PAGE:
Michael Mackenzie wrote:
I guess most people's first reaction would be to say Saito's Iwama Ryu.
I hate to keep admitting that I'm a halfwit, but while looking through my DVD's last night I found a copy of Saito's "Aiki Ken" with the suburi on them (I think I mistakenly ordered it with "Aiki Jo" and put it away since I didn't really want it). So I sat down and watched the seven suburi a couple of times and then I started slashing air. I used to do a little suburi in the past... damned little... but over the past year or so, I've done some more. However, I do it primarily as an exercise with certain exercise criteria that I set for myself and which have almost nothing to do with real ken usage or "correct" suburi.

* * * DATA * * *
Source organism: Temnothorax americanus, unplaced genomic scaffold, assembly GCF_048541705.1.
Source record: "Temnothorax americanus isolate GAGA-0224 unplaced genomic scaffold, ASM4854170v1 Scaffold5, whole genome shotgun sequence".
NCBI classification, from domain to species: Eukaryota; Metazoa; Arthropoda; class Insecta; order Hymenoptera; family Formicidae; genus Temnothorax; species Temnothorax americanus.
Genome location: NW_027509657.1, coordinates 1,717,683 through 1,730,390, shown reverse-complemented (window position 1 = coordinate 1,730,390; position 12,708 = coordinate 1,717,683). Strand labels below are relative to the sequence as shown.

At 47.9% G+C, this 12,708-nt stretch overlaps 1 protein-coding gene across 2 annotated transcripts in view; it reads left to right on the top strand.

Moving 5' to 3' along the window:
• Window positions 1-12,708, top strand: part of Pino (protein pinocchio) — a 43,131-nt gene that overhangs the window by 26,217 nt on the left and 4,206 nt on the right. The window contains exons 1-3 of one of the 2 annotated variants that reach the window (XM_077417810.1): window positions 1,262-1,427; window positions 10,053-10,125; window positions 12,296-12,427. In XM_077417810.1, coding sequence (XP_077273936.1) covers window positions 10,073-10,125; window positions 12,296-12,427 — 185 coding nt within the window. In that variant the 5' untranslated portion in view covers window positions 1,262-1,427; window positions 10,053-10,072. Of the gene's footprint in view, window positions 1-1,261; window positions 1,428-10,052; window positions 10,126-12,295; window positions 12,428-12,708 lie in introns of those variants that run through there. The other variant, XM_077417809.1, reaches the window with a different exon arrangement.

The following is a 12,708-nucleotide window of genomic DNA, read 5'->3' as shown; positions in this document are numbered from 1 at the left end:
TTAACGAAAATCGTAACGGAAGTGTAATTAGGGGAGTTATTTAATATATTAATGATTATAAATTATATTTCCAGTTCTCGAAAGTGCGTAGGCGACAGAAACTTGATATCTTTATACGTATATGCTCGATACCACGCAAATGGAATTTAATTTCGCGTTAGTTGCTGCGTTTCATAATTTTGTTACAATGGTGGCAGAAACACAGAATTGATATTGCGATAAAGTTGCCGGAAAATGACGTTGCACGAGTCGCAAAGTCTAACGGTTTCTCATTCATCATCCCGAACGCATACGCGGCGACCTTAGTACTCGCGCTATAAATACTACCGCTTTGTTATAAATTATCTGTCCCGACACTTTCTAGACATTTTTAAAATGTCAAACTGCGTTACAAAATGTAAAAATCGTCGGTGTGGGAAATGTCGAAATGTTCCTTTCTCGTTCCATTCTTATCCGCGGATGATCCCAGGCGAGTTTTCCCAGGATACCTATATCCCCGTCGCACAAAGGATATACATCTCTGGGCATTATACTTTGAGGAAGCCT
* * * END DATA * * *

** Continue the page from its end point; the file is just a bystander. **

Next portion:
That being said, it's fun to look at something that is not orthodox (in whatever your idea of the orthodox is) and approach it in terms not of "this isn't orthodox so it must be wrong or inferior" but in terms of "there may be a solid reason for why it's done this way... I wonder what that could be?". I have no idea why someone would swing that far, but perhaps is serves a purpose.
Regardless, those are pretty good suburi, it looks like to my amateur sword eyes, and Saito does things that I don't see noted in some of the online descriptions I find of the seven suburi. He looks pretty powerful, as in the kind of power you develop from doing something correctly many, many times. Pretty impressive.